More than 1200 students involved, 226 inter-school teams, 25 trainers. Pole Leonard de Vinci recently hosted a week of activities dedicated to digital sobriety, a sustainable development initiative.
As part of the Soft Skills cross-disciplinary week, ESILV’s engineering students were asked to come up with solutions at their level to reduce the environmental impact of their digital practices. Divided into 226 cross-disciplinary teams, students from the three schools of the Pole Leonard de Vinci, ESILV, the generalist engineering school, EMLV, the management school and IIM, the digital school, have been working together from 12 to 16 October on the theme of digital sobriety.
Engineering students come with a new awareness of their digital footprint
The conclusions – more or less reassuring – came after a week of creative reflection on the potential conflicts and synergies between digital technology and the environment.
When you use a computer or a smartphone, it is not so obvious to realise the carbon footprint cost of your digital life: emails, data, streaming series. Moreover, it is almost impossible to neutralise the negative impact of the increasing number of digital devices on the environment and the ecosystems.
The students have all committed to deploying a solution for digital sobriety as a way of reducing their carbon footprint.
For example, an application adapted to the individual needs of each user that might be made available to higher education establishments as a means of increasing students’ awareness of small individual gestures.
Because digital consumption has seen a sharp increase since the start of the health crisis, this cross-disciplinary team of students came up with a mobile application to reduce digital pollution. Users are adding their daily schedule voluntarily to this application in such a way as to be proposed specific time slots where digital tools may not be used during classes.
A reward points system in higher education might encourage students who are the most efficient at minimising the use of digital resources. Timothée, class of 2024, shows us the importance of such actions to change behaviours.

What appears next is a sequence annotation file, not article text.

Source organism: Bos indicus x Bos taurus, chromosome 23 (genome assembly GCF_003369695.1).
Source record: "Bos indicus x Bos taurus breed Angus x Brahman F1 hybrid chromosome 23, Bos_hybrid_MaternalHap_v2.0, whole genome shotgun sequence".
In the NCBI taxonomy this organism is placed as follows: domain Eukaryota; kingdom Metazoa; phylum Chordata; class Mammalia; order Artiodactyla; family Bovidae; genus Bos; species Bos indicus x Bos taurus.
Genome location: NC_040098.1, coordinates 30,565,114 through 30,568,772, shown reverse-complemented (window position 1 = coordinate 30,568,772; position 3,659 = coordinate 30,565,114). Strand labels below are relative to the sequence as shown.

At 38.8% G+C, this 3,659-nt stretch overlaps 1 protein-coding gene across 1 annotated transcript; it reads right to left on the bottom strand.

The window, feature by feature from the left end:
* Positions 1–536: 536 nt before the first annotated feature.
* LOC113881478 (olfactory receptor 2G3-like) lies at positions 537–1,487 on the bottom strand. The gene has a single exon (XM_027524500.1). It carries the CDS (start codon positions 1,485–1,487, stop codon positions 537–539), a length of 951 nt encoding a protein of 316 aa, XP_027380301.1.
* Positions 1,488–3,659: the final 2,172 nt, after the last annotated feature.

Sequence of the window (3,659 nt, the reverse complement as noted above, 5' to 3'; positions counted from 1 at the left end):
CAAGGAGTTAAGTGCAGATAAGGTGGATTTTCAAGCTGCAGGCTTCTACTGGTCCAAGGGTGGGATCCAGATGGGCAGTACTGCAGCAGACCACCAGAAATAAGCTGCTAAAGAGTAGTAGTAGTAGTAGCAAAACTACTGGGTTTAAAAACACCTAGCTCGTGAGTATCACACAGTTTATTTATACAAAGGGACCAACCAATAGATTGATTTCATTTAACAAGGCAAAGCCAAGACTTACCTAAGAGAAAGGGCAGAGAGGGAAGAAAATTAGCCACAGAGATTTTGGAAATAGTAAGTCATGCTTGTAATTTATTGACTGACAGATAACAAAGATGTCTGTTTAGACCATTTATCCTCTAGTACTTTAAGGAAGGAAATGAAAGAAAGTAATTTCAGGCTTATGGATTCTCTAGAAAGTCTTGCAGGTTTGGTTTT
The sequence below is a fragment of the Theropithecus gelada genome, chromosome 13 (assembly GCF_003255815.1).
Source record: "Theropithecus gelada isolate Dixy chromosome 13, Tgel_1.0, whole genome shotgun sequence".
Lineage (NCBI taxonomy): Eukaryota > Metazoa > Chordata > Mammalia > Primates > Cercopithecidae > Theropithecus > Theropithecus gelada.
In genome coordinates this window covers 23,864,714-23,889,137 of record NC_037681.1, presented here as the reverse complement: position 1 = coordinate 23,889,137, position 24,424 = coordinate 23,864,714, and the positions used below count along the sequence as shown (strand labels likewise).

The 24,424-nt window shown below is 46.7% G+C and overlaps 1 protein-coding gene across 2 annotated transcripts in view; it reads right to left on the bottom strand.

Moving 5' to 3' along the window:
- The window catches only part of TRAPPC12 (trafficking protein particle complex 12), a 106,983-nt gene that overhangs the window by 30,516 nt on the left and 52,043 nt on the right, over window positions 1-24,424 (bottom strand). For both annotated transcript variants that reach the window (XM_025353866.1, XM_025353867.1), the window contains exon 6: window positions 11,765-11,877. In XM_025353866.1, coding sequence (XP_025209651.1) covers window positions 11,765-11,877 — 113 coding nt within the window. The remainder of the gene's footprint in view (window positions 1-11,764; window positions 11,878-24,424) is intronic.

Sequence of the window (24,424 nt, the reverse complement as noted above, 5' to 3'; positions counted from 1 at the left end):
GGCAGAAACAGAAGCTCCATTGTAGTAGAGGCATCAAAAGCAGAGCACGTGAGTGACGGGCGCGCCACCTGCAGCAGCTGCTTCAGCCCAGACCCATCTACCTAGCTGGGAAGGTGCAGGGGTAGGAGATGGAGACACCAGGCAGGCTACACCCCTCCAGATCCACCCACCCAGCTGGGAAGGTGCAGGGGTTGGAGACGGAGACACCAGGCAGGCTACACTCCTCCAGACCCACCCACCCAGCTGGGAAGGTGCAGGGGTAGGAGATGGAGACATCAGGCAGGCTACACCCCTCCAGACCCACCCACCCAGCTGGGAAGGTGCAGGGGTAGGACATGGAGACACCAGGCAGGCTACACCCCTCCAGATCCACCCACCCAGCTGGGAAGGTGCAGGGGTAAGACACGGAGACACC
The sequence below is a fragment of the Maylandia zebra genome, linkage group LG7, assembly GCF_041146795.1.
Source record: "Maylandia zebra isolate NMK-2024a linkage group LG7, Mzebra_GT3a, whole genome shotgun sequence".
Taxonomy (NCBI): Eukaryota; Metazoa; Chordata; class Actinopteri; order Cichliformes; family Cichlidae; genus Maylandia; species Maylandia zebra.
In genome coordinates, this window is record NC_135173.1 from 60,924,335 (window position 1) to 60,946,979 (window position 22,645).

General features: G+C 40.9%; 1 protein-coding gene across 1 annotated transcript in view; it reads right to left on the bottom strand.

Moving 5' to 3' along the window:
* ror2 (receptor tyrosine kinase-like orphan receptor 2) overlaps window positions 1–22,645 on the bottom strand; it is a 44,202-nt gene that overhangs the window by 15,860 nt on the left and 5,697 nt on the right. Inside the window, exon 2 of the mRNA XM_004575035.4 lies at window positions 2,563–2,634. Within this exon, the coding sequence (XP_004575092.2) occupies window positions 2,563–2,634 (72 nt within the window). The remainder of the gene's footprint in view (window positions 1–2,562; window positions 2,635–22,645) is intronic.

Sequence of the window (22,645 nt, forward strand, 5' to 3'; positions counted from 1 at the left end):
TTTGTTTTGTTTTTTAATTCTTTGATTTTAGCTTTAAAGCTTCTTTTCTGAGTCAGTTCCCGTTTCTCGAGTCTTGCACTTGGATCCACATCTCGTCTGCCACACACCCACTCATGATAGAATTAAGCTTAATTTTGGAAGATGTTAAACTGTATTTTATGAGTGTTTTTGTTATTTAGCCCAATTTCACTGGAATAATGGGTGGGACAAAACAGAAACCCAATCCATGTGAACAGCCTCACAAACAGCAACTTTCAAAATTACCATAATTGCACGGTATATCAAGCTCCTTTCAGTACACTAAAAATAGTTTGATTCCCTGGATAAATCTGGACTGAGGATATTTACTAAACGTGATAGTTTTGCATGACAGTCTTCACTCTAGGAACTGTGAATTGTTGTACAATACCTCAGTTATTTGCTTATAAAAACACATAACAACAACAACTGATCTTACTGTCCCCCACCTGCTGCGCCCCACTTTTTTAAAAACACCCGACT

“As engineering students, we are at the root of this hyper-digitisation. We are the ones who are increasingly using digital devices, and we, therefore, need to see how we can make people use them more appropriately. Such applications can help to reduce digital pollution in schools. For example, we did a survey and found that 80% of students are distracted by their phones during classes.
The conclusion was to implement a mobile app that would remove notifications, “prevent” students from going on social networks during a class or revision period, to help them focus a little more on their course and use less digital technology”.
This ambition to tame the Internet is part of a major collaborative project in which ESILV is participating as a member school of the association Talents du numérique and a signatory of the Planet Tech’Care manifesto. Supporting responsible digital technology through the joint action of a hundred or so partner establishments and companies is the purpose of this initiative, which strives to reduce the environmental footprint of digital technology.
Educating socially responsible engineers also involves questioning digital technology, assessing each solution in real-life situations and promoting a digital sobriety strategy, a set of exercises conducted during this cross-disciplinary week by the engineering students.